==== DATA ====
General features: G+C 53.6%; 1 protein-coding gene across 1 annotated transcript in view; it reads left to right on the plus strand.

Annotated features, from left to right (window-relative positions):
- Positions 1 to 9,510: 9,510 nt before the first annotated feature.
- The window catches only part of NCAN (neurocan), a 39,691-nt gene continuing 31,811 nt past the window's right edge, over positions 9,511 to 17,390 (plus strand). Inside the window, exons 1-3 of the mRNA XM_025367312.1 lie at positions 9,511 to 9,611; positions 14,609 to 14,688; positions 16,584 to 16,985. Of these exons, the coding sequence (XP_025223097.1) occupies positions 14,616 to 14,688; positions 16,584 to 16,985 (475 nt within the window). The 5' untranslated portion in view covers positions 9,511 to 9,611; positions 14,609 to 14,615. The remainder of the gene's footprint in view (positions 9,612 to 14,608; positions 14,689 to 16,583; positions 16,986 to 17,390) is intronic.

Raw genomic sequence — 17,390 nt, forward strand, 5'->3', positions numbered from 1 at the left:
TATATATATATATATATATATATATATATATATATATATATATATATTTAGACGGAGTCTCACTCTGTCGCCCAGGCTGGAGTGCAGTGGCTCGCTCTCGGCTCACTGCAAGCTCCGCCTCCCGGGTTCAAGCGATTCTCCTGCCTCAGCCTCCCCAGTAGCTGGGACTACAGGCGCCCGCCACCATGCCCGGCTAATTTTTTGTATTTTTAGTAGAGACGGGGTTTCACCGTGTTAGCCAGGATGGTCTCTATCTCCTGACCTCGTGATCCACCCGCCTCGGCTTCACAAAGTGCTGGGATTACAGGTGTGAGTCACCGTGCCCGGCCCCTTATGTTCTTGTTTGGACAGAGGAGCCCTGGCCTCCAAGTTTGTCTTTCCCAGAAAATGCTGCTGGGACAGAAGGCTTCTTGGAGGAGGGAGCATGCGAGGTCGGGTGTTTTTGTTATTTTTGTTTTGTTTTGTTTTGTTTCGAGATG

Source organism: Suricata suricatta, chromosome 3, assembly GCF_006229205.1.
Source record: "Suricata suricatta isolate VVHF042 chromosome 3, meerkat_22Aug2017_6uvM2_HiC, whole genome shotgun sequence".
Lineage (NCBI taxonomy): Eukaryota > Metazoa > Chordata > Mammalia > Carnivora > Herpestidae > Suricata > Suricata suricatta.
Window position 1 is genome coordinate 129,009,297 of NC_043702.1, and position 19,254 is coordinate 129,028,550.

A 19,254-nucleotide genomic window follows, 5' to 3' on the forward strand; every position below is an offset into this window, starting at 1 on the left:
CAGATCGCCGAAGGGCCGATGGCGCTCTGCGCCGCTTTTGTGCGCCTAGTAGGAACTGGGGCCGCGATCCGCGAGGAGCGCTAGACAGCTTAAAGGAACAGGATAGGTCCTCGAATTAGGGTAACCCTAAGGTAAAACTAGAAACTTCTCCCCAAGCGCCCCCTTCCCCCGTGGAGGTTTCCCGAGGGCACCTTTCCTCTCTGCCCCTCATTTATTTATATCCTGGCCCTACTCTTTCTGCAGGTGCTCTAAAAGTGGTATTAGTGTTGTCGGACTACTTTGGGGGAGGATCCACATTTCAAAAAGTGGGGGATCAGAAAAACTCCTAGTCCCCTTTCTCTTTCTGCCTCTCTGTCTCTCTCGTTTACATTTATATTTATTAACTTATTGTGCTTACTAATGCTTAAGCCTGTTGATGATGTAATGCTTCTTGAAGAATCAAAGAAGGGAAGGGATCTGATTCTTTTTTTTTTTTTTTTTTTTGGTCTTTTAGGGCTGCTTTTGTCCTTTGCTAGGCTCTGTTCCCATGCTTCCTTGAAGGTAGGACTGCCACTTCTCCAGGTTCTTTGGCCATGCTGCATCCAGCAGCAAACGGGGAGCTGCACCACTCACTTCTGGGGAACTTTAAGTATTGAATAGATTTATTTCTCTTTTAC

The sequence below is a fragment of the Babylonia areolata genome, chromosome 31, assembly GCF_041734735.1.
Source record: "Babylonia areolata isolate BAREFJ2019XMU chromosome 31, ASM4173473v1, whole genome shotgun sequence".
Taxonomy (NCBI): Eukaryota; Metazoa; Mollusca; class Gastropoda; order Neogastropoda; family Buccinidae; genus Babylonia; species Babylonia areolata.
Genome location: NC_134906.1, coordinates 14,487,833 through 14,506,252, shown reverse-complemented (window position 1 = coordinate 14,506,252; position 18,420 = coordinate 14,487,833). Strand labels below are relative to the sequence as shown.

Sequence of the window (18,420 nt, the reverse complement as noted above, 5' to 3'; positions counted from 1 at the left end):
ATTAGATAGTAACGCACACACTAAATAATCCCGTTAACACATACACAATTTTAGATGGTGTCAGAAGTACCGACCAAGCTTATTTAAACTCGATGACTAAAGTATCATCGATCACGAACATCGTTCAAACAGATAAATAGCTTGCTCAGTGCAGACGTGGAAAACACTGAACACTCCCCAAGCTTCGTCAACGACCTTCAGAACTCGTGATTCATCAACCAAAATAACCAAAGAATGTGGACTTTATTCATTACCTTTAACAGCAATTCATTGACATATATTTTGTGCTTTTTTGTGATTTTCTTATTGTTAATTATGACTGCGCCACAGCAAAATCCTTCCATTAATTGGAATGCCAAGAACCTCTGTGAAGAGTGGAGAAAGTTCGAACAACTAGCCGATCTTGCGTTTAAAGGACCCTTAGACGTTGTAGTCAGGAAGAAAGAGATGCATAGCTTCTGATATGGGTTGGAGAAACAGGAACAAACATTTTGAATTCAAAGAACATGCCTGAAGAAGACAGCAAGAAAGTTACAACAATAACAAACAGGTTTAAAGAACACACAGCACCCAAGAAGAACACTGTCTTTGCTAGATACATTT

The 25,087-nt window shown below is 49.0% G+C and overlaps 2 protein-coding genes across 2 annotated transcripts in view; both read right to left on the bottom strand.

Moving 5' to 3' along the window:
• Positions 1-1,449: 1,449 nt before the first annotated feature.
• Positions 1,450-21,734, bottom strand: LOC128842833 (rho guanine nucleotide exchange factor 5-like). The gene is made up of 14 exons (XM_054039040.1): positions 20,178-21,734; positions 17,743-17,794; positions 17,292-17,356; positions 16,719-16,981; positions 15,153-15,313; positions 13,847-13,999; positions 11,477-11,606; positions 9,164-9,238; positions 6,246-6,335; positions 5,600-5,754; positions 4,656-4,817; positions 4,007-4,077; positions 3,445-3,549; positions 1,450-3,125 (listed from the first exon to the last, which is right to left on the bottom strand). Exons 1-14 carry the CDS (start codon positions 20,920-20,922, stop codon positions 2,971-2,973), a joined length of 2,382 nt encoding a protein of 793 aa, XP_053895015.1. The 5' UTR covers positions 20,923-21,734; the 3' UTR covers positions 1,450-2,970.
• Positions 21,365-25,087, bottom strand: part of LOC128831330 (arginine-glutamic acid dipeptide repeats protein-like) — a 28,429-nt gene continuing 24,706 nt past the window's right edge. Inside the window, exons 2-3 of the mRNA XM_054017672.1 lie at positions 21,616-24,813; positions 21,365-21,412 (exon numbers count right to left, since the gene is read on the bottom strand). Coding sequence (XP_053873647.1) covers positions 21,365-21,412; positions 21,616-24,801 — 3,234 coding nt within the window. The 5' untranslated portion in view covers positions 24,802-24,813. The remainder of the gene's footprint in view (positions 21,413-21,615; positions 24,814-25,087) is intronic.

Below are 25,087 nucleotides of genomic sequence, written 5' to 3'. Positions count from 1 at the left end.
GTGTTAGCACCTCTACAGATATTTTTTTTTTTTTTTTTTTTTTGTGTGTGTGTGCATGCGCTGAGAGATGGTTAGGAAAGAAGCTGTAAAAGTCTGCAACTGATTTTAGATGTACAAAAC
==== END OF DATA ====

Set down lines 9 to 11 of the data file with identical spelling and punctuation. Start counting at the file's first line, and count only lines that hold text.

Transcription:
Lineage (NCBI taxonomy): Eukaryota > Metazoa > Chordata > Mammalia > Carnivora > Herpestidae > Suricata > Suricata suricatta.
Window position 1 is genome coordinate 129,009,297 of NC_043702.1, and position 19,254 is coordinate 129,028,550.

A 19,254-nucleotide genomic window follows, 5' to 3' on the forward strand; every position below is an offset into this window, starting at 1 on the left: